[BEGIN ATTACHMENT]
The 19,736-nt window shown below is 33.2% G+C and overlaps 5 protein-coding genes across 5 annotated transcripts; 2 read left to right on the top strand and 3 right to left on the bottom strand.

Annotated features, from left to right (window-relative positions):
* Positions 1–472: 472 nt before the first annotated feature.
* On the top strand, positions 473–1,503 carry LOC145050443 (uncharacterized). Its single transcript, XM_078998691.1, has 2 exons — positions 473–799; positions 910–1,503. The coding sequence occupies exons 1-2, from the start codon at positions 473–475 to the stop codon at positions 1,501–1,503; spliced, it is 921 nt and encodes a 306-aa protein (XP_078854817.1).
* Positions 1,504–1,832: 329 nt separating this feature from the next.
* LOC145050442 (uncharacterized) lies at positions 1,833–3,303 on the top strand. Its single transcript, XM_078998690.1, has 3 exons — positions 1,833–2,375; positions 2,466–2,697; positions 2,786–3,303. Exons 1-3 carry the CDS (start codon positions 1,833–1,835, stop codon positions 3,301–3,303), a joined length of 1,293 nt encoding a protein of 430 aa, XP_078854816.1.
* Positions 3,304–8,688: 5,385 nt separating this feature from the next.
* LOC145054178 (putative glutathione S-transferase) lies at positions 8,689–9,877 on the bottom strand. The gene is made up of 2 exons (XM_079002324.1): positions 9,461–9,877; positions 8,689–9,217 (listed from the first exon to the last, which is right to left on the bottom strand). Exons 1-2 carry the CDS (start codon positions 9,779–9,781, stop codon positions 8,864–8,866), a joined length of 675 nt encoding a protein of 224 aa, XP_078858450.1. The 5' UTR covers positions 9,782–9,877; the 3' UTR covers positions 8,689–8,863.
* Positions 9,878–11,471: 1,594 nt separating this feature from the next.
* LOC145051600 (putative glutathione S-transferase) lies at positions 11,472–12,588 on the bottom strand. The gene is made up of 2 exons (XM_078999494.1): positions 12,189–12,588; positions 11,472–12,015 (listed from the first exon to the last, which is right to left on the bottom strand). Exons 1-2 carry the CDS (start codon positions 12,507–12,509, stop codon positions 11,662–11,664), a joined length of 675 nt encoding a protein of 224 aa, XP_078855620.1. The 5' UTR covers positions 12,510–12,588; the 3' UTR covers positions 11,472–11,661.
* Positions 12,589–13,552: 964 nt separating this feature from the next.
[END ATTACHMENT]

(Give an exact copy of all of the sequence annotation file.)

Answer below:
The 19,736-nt window shown below is 33.2% G+C and overlaps 5 protein-coding genes across 5 annotated transcripts; 2 read left to right on the top strand and 3 right to left on the bottom strand.

Annotated features, from left to right (window-relative positions):
* Positions 1–472: 472 nt before the first annotated feature.
* On the top strand, positions 473–1,503 carry LOC145050443 (uncharacterized). Its single transcript, XM_078998691.1, has 2 exons — positions 473–799; positions 910–1,503. The coding sequence occupies exons 1-2, from the start codon at positions 473–475 to the stop codon at positions 1,501–1,503; spliced, it is 921 nt and encodes a 306-aa protein (XP_078854817.1).
* Positions 1,504–1,832: 329 nt separating this feature from the next.
* LOC145050442 (uncharacterized) lies at positions 1,833–3,303 on the top strand. Its single transcript, XM_078998690.1, has 3 exons — positions 1,833–2,375; positions 2,466–2,697; positions 2,786–3,303. Exons 1-3 carry the CDS (start codon positions 1,833–1,835, stop codon positions 3,301–3,303), a joined length of 1,293 nt encoding a protein of 430 aa, XP_078854816.1.
* Positions 3,304–8,688: 5,385 nt separating this feature from the next.
* LOC145054178 (putative glutathione S-transferase) lies at positions 8,689–9,877 on the bottom strand. The gene is made up of 2 exons (XM_079002324.1): positions 9,461–9,877; positions 8,689–9,217 (listed from the first exon to the last, which is right to left on the bottom strand). Exons 1-2 carry the CDS (start codon positions 9,779–9,781, stop codon positions 8,864–8,866), a joined length of 675 nt encoding a protein of 224 aa, XP_078858450.1. The 5' UTR covers positions 9,782–9,877; the 3' UTR covers positions 8,689–8,863.
* Positions 9,878–11,471: 1,594 nt separating this feature from the next.
* LOC145051600 (putative glutathione S-transferase) lies at positions 11,472–12,588 on the bottom strand. The gene is made up of 2 exons (XM_078999494.1): positions 12,189–12,588; positions 11,472–12,015 (listed from the first exon to the last, which is right to left on the bottom strand). Exons 1-2 carry the CDS (start codon positions 12,507–12,509, stop codon positions 11,662–11,664), a joined length of 675 nt encoding a protein of 224 aa, XP_078855620.1. The 5' UTR covers positions 12,510–12,588; the 3' UTR covers positions 11,472–11,661.
* Positions 12,589–13,552: 964 nt separating this feature from the next.